The first day of FOCS is over. The highlight of the afternoon was the talk by Nancy Lynch, winner of the Knuth Prize. She began with, as one attendee put it, a nostalgic synopsis of FOCS/STOC from her first Denver 1972 conference in a cheap hotel across from a dirty movie theater on through the splintering of theory and distributed computing in the 80s. She then launched into a very accessible description of her famous paper on the impossibility of distributed consensus. The talk ended with an overview of current and future work in the field.
I think everyone in the audience was pretty satisfied with her outlined research agenda involving models of distributed computing on mobile networks until the air traffic controller example. She primed us by suggesting that her research could replace traffic lights with virtual traffic lights, which made me tense up slightly. Then she suggested we could even replace human air traffic controllers with virtual ones. While we all understand the benefits (e.g., you can have controllers over the ocean, machines don't get tired, etc.), I think we all had a sort of collective gasp. I guess at the end of the day, I just want to know there's a human behind it all, attentive and directly in charge.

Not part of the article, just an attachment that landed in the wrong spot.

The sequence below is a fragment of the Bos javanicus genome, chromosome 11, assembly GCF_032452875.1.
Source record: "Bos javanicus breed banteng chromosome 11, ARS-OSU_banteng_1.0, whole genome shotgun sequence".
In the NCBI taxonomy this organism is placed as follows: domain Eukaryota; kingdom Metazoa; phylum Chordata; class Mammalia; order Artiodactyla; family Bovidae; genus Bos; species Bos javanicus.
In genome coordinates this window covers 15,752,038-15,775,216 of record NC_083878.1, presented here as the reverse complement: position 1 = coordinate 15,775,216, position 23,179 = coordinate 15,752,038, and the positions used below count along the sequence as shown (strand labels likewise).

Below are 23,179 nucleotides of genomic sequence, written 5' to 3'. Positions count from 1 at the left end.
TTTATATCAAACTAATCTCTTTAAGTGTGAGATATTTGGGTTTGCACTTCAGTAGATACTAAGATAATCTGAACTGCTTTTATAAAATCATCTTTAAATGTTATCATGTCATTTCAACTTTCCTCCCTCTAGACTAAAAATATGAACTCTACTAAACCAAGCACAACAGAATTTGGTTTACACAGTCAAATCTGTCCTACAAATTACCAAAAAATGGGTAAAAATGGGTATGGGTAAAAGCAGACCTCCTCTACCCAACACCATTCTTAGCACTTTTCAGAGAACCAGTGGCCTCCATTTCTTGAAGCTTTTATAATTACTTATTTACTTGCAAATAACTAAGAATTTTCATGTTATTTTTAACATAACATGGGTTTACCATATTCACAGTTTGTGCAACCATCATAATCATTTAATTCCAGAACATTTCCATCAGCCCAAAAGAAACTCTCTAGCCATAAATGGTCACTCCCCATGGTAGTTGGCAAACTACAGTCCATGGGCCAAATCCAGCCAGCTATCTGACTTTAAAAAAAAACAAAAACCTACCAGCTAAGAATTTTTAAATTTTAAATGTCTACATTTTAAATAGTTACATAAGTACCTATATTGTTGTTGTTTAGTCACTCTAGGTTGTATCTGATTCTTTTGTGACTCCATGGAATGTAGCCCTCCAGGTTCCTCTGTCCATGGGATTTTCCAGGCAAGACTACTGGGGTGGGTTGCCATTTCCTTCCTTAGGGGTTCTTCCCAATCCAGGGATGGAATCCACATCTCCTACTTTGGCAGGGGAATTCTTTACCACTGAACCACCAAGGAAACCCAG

One more thing I think is worth mentioning – this is the first Knuth prize (out of 8) awarded to a woman. This same year was the first year (out of 41) that a woman, Fran Allen, won the Turing award. This trend is both alarming (it took 41 years?) and encouraging (ample research and personal experience demonstrates the significance of female role models for professional women). Congratulations and my sincere gratitude to you both for paving the way.